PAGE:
Published July 21, 2014, in the Waterloo Region Record.
Let me begin with a confession. I have a soft spot for Mike Duffy. Not for the Conservative hack he chose to become, nor for the self-important senator (Old Duff) that he morphed into as he shilled for the party at fundraising events.
As a journalist, I cannot excuse the hatchet job he orchestrated on Liberal leader Stéphane Dion, an honourable man who struggled in English, near the end of the 2008 election campaign. A nasty, partisan job, it helped tip that election to Stephen Harper and secured Duffy’s appointment to the Senate.
The soft spot dates to an earlier time, when Duffy was a simple reporter in the Parliamentary Press Gallery who climbed the ladder by virtue of hard work, shrewd instincts and raw ambition. He was good. He got to know more key players on Parliament Hill than other reporters and, as a result, he broke more stories. He was the go-to reporter for many MPs.
Now the RCMP has charged him with no fewer than 31 criminal charges related to his Senate expense claims. The 31 charges amount to prosecutorial overreaching. The police undoubtedly hope to intimidate Duffy into pleading guilty to two or three of them, meanwhile demonstrating to their political masters and to the public at large that they have left no stone unturned in their investigation.
This is going to be a difficult prosecution for the police and government lawyers. Some of the charges are clearly redundant. Some are based on the quicksand of Senate expense rules, which tend to be vague and ill-enforced and which, over the years, have depended on an honour system among senators.
Duffy is accused of using his Senate expense account for personal travel and travel to political events on behalf of his party. Senators are not supposed to do that, but, if Duffy did, he wouldn’t be the first. These relatively small expense items account for 18 of the 31 changes.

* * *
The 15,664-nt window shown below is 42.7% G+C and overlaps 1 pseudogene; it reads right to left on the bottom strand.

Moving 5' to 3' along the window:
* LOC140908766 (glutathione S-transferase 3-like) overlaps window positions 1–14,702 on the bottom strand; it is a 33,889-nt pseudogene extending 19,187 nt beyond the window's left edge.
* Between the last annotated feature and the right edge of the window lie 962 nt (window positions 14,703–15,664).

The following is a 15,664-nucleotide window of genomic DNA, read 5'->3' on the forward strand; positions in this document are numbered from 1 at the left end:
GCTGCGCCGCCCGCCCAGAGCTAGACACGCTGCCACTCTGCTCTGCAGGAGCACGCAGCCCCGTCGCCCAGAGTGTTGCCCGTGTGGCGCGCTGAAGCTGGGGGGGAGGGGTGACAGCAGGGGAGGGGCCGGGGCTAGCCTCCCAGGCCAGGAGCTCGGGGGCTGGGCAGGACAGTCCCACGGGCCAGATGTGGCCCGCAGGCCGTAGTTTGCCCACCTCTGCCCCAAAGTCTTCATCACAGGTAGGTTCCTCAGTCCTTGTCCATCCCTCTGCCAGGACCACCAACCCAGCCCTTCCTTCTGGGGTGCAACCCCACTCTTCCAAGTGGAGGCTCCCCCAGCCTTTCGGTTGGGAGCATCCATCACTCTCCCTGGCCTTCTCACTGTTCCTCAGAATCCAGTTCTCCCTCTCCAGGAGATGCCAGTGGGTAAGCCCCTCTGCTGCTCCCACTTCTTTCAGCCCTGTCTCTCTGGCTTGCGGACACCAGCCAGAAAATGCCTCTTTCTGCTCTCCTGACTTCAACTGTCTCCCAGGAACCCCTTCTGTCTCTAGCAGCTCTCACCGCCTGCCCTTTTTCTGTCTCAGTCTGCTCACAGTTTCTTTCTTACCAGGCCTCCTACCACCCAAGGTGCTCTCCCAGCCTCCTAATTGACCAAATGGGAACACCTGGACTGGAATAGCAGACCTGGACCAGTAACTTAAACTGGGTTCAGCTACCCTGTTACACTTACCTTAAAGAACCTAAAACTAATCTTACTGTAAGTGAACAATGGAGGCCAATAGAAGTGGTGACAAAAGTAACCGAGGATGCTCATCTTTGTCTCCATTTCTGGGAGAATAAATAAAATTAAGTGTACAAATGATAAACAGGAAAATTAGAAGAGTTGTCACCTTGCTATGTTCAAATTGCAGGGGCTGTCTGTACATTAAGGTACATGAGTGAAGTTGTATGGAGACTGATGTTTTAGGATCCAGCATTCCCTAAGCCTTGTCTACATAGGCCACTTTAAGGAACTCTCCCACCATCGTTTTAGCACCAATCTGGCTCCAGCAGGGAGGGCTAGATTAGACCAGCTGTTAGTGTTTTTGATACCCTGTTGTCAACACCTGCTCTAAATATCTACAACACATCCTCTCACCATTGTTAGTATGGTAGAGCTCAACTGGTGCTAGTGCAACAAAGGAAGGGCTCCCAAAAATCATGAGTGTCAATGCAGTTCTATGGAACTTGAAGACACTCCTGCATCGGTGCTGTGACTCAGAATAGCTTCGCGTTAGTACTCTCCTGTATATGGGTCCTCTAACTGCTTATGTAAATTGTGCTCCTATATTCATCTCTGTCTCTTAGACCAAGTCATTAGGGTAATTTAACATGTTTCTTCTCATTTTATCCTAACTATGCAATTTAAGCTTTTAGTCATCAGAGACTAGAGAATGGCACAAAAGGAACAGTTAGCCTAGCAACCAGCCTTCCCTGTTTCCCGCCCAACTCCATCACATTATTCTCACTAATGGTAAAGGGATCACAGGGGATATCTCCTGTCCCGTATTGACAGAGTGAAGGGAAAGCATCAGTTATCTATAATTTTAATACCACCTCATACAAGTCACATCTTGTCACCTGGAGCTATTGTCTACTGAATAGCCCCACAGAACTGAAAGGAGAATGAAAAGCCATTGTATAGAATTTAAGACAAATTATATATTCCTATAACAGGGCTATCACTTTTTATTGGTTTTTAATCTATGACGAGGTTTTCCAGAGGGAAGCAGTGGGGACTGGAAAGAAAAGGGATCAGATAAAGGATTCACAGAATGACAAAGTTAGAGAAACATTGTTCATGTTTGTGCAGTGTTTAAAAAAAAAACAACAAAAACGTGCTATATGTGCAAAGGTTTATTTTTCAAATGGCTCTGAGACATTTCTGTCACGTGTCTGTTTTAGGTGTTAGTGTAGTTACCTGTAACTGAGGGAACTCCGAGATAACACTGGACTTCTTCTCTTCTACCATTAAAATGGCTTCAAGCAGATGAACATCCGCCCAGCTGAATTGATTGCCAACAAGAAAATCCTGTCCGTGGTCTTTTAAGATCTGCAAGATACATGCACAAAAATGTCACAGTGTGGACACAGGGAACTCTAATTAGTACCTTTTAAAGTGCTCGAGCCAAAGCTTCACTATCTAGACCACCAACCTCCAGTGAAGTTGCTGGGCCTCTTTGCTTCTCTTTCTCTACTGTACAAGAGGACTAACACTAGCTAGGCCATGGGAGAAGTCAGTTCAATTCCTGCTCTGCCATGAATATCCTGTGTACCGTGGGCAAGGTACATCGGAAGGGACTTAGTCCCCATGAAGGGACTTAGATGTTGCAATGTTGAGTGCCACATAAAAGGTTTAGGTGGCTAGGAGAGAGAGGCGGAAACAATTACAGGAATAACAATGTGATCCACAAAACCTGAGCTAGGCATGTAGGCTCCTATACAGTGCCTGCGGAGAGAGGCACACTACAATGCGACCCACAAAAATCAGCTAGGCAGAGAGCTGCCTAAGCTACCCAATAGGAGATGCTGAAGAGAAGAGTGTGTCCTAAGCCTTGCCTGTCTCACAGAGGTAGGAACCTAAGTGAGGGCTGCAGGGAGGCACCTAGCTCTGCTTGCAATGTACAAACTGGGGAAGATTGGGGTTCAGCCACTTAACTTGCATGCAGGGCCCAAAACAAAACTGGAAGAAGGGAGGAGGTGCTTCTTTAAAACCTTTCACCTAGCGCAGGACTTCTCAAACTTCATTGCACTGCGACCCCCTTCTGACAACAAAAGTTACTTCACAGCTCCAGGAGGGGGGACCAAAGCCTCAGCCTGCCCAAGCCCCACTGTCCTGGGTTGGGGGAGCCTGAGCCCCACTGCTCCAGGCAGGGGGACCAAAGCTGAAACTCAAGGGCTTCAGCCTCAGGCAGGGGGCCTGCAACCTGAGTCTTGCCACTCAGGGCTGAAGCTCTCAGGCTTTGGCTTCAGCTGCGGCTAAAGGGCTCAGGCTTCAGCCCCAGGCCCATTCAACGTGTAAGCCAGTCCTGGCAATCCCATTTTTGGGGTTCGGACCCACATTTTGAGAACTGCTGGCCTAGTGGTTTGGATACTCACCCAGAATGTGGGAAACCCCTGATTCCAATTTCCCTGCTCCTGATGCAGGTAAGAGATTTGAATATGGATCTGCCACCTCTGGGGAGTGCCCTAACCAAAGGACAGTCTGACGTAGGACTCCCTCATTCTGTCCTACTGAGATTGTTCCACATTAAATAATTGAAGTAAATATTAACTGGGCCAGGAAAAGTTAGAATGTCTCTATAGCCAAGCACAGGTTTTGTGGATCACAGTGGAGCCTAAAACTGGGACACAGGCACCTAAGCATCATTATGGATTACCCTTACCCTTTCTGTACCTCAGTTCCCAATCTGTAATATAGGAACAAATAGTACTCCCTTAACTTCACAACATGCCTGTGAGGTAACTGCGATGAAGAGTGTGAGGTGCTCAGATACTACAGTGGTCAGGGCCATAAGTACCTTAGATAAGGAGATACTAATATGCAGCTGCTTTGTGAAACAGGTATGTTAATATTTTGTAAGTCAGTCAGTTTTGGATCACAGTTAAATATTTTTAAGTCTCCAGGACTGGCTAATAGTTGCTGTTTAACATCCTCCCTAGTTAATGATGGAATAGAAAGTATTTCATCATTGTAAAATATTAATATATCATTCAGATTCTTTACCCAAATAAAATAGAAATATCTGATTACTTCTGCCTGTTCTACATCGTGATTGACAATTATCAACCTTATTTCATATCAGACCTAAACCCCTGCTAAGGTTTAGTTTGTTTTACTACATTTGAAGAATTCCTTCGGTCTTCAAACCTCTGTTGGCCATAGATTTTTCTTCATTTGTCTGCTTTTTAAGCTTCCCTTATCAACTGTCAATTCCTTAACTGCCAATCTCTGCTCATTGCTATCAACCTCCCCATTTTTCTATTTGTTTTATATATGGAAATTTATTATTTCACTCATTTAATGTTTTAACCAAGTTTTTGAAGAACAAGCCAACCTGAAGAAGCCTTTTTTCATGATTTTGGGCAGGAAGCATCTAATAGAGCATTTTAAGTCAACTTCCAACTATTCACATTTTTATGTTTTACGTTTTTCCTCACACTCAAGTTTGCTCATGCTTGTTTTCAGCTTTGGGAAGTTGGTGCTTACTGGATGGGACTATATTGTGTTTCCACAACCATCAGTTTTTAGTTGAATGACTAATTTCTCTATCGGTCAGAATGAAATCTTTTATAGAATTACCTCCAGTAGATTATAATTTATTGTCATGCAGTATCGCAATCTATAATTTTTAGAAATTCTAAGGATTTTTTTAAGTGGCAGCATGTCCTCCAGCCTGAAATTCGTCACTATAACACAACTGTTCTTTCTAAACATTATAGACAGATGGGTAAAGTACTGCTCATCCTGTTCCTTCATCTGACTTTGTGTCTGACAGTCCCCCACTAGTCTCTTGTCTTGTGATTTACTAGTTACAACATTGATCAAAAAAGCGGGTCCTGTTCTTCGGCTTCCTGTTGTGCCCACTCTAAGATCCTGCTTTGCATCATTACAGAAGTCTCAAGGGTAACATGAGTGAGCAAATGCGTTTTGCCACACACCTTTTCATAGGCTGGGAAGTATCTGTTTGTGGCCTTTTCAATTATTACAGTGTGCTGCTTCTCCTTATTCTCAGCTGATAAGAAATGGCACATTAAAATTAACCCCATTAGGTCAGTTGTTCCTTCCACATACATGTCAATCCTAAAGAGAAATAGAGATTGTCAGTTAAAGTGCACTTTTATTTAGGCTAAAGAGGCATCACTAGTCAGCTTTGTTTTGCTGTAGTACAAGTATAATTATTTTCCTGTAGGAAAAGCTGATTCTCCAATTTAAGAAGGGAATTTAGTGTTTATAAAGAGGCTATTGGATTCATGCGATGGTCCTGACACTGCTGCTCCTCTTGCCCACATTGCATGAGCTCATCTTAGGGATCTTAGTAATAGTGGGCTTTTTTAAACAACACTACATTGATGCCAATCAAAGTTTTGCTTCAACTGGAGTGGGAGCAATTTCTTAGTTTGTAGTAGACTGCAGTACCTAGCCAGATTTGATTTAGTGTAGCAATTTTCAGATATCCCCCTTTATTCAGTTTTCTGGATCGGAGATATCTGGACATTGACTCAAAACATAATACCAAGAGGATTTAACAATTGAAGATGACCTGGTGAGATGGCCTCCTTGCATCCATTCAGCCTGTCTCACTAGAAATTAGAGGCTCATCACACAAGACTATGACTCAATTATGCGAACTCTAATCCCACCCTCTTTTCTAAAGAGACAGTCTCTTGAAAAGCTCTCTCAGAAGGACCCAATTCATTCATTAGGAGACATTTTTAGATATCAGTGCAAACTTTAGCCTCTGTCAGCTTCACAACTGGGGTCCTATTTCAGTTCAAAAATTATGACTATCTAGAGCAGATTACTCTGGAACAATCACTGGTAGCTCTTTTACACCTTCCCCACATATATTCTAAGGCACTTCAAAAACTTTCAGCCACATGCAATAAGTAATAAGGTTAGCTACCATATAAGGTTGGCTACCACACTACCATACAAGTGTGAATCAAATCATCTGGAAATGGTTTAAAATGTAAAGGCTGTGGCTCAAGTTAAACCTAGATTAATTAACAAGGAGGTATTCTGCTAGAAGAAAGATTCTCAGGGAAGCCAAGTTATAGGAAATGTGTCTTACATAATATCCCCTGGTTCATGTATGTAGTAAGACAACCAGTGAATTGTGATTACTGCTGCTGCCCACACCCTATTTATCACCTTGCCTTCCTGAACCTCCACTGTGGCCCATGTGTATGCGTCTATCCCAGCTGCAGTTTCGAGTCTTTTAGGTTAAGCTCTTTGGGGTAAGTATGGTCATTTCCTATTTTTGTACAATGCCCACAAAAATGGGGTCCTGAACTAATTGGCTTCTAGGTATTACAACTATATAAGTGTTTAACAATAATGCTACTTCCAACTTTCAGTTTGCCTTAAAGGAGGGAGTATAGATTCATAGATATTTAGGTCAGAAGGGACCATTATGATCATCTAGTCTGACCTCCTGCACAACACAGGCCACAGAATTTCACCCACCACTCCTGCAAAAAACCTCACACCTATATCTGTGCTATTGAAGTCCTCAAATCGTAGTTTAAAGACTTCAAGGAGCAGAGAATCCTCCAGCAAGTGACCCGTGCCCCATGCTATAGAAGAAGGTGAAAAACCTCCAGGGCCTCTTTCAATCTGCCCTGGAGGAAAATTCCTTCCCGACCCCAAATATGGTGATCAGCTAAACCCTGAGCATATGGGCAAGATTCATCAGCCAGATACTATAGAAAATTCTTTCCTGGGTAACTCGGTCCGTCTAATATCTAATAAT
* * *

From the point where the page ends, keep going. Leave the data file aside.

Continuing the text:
The crux of the case is the residency issue. The Constitution and enabling legislation stipulate that senators be resident in the province they represent. That means they must own at least $4,000 worth of property in that province. The requirement is woefully outdated. These days, a parking space might satisfy the legal requirement.
Everyone, including Prime Minister Stephen Harper, knew when he appointed Duffy that he had lived in Ottawa for decades. But he owned a cottage in Prince Edward Island and that seemed to satisfy the residency requirement. Members from beyond the National Capital Region are permitted to claim accommodation expenses when in Ottawa on Senate business. Usually, that means a hotel room.
In Duffy’s case, he unwisely claimed expenses for his house in Ottawa. That claim passed inspection by the Senate for a few years, until an outside auditor raised a red flag. Duffy was ordered to repay $90,000. He didn’t have the money. To cut a complicated story short, that’s why Duffy arranged to accept the $90,000 from Nigel Wright, the PM’s chief of staff, who tried to protect Harper from further embarrassment by writing a personal cheque for Duffy.
Harper got angry. Wright lost his job. Duffy got suspended from the Senate. Now, among the 31 charges, he is accused of corruptly accepting a $90,000 bribe from Wright. But Wright is not accused of offering a bribe. Go figure.
Clearly, Mike Duffy is the author of his own misfortune. It’s a misfortune that makes him as much a victim as a villain.